Although not authorized by statute, a bankruptcy court does have equitable power "to control its docket, to preserve its integrity, and to insure that the legislation administered by the court accomplishes its legislative purpose." In re Moog, 774 F.2d at 1076 (quoting In re Nikron, Inc., 27 Bankr. 773, 777 (Bankr.E.D.Mich.1983)); see also In re Ray, 46 Bankr. 424, 426 (Bankr.S.D.Ga.1984) (bankruptcy court may dismiss cases sua sponte where to do so perpetuates the proper use of the bankruptcy mechanism); In re Daily Corp., 72 Bankr. 489, 490 (Bankr.E.D.Pa.1987) (courts have inherent power to control their dockets even without authority from a specific rule or statutory provision) (citations omitted). The court's power includes the discretion to dismiss Chapter 11 filings "with demonstrably frivolous purposes absent any economic reality." In re Moog, 774 F.2d at 1076.
The district court ordered dismissal under its inherent power to control its docket. The record fails to reflect that the district court reviewed the bankruptcy record to determine whether Willey's Chapter 11 petition was without economic reality. See In re Moog, 774 F.2d at 1076. While it may have done so, it made no record of its review. Failure to determine whether Willey's Chapter 11 petition has any economic reality precludes a determination that the petition is frivolous. See id. We must therefore remand the dismissal of Willey's Chapter 11 petition to the district court for consideration of this aspect (or a reference in the record to its consideration of this aspect if it was considered).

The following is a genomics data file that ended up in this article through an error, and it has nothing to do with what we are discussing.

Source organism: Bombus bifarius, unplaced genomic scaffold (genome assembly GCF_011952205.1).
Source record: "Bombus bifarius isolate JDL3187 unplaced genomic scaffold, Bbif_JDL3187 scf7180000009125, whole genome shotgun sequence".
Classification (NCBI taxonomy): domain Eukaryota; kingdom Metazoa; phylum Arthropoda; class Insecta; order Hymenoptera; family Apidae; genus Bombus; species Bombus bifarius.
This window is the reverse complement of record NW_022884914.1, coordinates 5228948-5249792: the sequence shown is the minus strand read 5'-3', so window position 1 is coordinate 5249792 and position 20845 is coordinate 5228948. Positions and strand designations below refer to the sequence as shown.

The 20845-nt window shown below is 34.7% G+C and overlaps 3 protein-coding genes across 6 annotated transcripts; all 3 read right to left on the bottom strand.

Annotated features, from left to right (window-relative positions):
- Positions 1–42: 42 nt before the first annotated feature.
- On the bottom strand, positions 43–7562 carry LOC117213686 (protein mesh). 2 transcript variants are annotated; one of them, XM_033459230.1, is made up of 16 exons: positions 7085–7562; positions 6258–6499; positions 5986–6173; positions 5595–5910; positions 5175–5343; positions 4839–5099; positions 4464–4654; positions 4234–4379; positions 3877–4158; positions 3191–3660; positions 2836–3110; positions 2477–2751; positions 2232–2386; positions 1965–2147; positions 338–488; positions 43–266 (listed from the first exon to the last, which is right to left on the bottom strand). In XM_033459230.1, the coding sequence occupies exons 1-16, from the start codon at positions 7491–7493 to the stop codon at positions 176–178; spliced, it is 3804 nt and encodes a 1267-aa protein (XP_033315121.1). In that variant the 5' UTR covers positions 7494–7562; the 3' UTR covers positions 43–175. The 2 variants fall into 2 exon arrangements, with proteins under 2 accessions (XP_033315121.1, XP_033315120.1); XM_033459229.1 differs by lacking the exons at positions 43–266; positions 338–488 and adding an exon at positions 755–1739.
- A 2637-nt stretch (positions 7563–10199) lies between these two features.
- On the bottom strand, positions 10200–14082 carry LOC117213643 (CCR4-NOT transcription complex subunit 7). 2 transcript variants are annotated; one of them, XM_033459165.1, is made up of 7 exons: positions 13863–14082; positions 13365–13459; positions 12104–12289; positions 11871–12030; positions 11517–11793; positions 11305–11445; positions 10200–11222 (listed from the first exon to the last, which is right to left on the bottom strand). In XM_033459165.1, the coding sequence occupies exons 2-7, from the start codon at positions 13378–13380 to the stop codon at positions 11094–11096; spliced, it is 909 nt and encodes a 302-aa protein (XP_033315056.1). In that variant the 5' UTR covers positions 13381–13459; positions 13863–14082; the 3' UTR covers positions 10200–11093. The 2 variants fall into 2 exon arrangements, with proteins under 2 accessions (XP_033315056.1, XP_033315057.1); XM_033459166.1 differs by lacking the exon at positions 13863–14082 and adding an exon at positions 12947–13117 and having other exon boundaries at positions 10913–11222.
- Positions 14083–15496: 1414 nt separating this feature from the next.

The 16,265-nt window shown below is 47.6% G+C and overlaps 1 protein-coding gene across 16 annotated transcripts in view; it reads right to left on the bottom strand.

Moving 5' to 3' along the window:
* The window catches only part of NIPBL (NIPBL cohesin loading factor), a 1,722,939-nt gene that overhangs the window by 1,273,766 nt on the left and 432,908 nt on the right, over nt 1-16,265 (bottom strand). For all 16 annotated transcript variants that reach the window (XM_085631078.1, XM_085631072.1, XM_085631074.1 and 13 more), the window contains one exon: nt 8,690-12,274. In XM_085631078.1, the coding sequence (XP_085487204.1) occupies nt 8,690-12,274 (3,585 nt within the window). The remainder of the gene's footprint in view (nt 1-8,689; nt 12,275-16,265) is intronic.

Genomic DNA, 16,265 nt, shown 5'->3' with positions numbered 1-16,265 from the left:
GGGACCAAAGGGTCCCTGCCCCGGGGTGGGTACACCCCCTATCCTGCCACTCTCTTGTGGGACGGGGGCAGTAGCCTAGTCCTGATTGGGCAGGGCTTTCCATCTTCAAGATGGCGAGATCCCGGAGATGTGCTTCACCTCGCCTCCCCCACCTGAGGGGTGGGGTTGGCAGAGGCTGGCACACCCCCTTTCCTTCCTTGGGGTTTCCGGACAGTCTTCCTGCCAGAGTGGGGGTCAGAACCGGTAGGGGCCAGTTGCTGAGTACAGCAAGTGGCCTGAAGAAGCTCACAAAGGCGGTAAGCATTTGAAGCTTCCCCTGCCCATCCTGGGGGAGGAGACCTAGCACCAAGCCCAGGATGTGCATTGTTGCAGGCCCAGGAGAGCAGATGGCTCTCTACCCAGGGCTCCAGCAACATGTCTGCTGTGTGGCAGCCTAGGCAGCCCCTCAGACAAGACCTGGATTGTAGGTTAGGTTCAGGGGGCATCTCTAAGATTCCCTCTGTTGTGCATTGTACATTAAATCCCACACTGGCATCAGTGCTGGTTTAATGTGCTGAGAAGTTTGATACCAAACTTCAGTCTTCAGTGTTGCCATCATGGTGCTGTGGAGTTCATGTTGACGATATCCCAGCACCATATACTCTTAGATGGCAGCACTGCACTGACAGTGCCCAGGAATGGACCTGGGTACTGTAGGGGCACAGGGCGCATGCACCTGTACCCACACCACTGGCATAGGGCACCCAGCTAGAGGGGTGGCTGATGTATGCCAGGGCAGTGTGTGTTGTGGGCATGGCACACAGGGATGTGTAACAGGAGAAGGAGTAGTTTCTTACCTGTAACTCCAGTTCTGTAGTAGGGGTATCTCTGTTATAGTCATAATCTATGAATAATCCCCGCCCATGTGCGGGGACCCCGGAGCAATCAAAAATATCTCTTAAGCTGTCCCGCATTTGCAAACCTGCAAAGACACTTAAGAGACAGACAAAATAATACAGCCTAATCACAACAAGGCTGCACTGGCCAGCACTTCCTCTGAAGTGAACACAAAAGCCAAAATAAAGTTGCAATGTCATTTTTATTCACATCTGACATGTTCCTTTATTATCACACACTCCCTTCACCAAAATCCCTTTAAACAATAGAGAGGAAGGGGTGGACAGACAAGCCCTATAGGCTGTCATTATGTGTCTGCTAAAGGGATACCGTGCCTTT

Disqualification of District Court Judge
An order denying a motion of disqualification is reviewable for an abuse of discretion. Mayes v. Leipziger, 729 F.2d 605, 607 (9th Cir.1984).
Willey contends that Chief Judge Peckham is "both constitutionally and mandatorily disqualified in any action concerning Kathryn Willey." She argues on appeal that Judge Peckham was responsible for the eviction of Willey from two homes and he has blacklisted, labeled and harassed her in order to deter her from petitioning the court.
A judge may be disqualified if there are objective reasons for a reasonable person with knowledge of all the facts to conclude that the judge's impartiality might reasonably be questioned. 28 U.S.C. Sec. 455(a); Mayes v. Leipziger, 729 F.2d 605, 607 (9th Cir.1984). "[A judge] ... shall also disqualify himself ... (1) [w]here he has a personal bias or prejudice concerning a party, or personal knowledge of disputed evidentiary facts concerning the proceeding; ...." 28 U.S.C. Sec. 455(b)(1). Sections 455(a) and (b)(1) are to be construed together when the ground for recusal is the bias or partiality of the trial judge. United States v. Winston, 613 F.2d 221, 222 (9th Cir.1980) (citation omitted). To provide grounds for recusal, prejudice must result from an extrajudicial source. Mayes, 729 F.2d at 607 (citation omitted). A judge's previous adverse ruling alone is not sufficient bias. Id. (citation omitted).